Microsoft goes over what to expect out of Xbox Series S when it launches on November 10.
In this video, Jason Roland, director of program management for Xbox, goes over the finer points of Xbox Series S and how it differentiates from Xbox Series X.
In the video, Microsoft said it wanted to build two consoles with similar next-gen capabilities at a differentiated price point, but states that Xbox Series S will deliver the same experience as Xbox Series X, just at a reduced rendering resolution.
As previously reported the console is 60% smaller than Xbox Series X, and of course, it is all digital. It features the same 8 core, Zen 2 CPU architecture running at 3.6 GHz and 3.4 GHz with simultaneous multithreading enabled.
But the primary difference between Series S and Series X is the GPU. Whereas Xbox Series X features native 4K at 60fps with support up to 120fps, Series S is designed to display in 1440p with support for up to 120fps.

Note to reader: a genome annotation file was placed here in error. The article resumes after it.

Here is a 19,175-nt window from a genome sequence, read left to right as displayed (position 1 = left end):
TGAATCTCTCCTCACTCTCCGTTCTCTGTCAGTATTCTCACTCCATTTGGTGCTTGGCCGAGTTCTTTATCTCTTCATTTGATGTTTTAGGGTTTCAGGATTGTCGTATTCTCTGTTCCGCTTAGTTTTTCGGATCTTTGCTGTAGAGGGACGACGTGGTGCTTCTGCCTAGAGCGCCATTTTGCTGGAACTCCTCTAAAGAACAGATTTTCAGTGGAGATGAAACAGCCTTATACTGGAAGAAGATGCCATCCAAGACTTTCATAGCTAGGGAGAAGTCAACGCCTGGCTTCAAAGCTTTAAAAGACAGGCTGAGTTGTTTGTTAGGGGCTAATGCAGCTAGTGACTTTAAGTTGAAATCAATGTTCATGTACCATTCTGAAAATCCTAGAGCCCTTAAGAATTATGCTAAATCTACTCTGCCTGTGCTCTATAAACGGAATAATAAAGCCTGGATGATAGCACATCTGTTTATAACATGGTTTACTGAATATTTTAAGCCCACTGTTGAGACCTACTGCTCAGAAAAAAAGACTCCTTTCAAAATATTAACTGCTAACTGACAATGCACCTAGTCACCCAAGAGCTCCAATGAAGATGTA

The latter was detailed more in a clip featuring the Coalition discussing bringing Gears 5 to the next-gen. All games shown in the video are running on Xbox Series S.
It was also discussed how the console includes an advanced hardware scaler to upscale games when connected to a 4K television. You can also expect hardware-accelerated DirectX ray tracing, mesh shaders, and variable rate shading – the exact same as Xbox Series X.
The console also contains 10GB of GDDR6 memory running at 224GB per second, scaled in line with target the resolution. Both consoles are also powered by the Xbox Velocity Architecture which means you can expect the same next-gen experience with faster load times, consistent and higher frame rates, and new features like Quick Resume.
Sampler feedback streaming allows the console to load only the portions of textures required to render the scene, just when they are needed. This allows games to load texture data with a much finer granularity resulting in a leap in I/O memory efficiency.
It also sports two times the improvement in I/O bandwidth performance and memory utilization beyond the raw hardware specifications. This allows developers to increase texture variety, and provide additional resources to AI.
You can also expect faster load times to get you in the game faster, whether reloading from a checkpoint, loading in a new level, or just loading into the game in general.
The video also goes over the Quick Resume feature.